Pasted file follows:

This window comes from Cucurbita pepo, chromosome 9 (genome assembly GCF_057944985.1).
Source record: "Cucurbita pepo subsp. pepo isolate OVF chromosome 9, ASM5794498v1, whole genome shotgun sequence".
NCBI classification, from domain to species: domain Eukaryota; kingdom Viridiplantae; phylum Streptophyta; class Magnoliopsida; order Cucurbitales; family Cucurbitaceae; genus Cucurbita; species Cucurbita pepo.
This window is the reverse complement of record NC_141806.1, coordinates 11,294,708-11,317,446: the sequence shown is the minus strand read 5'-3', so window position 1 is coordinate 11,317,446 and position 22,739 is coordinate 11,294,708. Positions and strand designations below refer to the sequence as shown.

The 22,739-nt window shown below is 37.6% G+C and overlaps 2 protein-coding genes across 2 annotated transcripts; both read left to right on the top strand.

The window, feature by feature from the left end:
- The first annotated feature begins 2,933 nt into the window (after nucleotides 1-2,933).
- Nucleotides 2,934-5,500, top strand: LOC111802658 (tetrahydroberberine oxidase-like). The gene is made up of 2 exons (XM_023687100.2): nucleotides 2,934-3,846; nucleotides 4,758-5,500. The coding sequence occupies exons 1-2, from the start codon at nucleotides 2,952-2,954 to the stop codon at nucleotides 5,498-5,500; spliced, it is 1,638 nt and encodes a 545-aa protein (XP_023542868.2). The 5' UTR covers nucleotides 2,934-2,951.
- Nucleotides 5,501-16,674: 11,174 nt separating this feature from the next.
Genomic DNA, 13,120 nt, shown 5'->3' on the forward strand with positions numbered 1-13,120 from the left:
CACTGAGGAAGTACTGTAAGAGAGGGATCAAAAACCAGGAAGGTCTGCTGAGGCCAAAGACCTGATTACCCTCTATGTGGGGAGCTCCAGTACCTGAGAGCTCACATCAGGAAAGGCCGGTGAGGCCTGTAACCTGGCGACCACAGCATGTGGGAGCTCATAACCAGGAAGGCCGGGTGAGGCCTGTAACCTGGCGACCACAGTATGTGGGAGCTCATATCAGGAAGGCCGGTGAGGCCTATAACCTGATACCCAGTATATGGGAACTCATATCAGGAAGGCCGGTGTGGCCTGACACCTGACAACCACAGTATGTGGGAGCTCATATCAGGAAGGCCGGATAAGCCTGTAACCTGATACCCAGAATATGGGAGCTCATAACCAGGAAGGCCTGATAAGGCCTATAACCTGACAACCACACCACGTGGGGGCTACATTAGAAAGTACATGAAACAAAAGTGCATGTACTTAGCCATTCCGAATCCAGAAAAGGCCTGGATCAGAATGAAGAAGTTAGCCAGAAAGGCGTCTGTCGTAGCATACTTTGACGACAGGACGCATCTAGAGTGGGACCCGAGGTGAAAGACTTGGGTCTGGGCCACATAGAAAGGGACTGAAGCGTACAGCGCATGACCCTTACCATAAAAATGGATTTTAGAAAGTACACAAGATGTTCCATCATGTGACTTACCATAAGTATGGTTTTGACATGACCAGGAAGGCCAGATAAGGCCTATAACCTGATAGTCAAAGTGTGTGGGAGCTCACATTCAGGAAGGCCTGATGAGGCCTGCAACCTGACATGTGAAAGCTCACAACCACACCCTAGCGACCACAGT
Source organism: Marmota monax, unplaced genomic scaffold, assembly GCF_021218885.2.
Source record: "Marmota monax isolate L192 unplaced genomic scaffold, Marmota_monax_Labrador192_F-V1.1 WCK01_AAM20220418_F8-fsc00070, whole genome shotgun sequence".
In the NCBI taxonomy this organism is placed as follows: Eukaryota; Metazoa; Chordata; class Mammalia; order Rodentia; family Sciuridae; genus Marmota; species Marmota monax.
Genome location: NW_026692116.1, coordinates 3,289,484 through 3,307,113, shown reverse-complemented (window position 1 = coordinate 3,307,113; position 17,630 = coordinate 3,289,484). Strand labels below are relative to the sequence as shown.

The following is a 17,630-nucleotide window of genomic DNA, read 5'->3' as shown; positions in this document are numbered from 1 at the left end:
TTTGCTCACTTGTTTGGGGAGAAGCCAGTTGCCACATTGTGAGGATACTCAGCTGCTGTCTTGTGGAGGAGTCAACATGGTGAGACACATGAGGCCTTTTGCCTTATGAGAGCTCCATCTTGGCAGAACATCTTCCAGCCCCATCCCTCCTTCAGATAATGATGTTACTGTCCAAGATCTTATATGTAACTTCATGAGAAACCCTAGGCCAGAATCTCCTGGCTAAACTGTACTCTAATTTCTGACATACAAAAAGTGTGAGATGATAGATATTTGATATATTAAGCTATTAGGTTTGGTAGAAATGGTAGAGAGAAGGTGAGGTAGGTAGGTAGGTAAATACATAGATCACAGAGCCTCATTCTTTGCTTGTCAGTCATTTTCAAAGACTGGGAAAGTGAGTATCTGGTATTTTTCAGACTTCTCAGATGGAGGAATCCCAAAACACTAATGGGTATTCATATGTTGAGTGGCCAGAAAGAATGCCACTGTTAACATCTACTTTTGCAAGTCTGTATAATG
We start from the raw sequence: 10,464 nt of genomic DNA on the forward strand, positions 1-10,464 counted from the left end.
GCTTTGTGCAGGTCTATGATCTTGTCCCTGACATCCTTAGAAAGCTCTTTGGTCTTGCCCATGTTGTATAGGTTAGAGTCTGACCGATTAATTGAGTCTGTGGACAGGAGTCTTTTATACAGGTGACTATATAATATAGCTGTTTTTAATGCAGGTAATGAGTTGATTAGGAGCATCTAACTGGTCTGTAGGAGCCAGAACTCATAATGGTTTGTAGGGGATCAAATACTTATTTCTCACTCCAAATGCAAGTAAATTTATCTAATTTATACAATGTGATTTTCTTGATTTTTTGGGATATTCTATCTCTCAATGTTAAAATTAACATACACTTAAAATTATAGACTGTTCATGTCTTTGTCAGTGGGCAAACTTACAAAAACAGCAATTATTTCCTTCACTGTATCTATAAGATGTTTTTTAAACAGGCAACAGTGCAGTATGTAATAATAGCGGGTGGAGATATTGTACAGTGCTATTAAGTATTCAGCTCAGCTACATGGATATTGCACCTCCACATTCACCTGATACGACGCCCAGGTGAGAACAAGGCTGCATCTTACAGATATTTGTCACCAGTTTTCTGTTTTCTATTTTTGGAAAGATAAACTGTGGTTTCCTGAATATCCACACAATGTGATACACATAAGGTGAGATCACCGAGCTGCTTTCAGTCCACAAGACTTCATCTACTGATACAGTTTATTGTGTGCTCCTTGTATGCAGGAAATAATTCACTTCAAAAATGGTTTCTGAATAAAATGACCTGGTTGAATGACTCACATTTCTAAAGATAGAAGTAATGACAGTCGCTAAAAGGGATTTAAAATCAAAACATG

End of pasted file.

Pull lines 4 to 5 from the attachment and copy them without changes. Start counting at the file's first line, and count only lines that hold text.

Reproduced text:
This window is the reverse complement of record NC_141806.1, coordinates 11,294,708-11,317,446: the sequence shown is the minus strand read 5'-3', so window position 1 is coordinate 11,317,446 and position 22,739 is coordinate 11,294,708. Positions and strand designations below refer to the sequence as shown.

The 22,739-nt window shown below is 37.6% G+C and overlaps 2 protein-coding genes across 2 annotated transcripts; both read left to right on the top strand.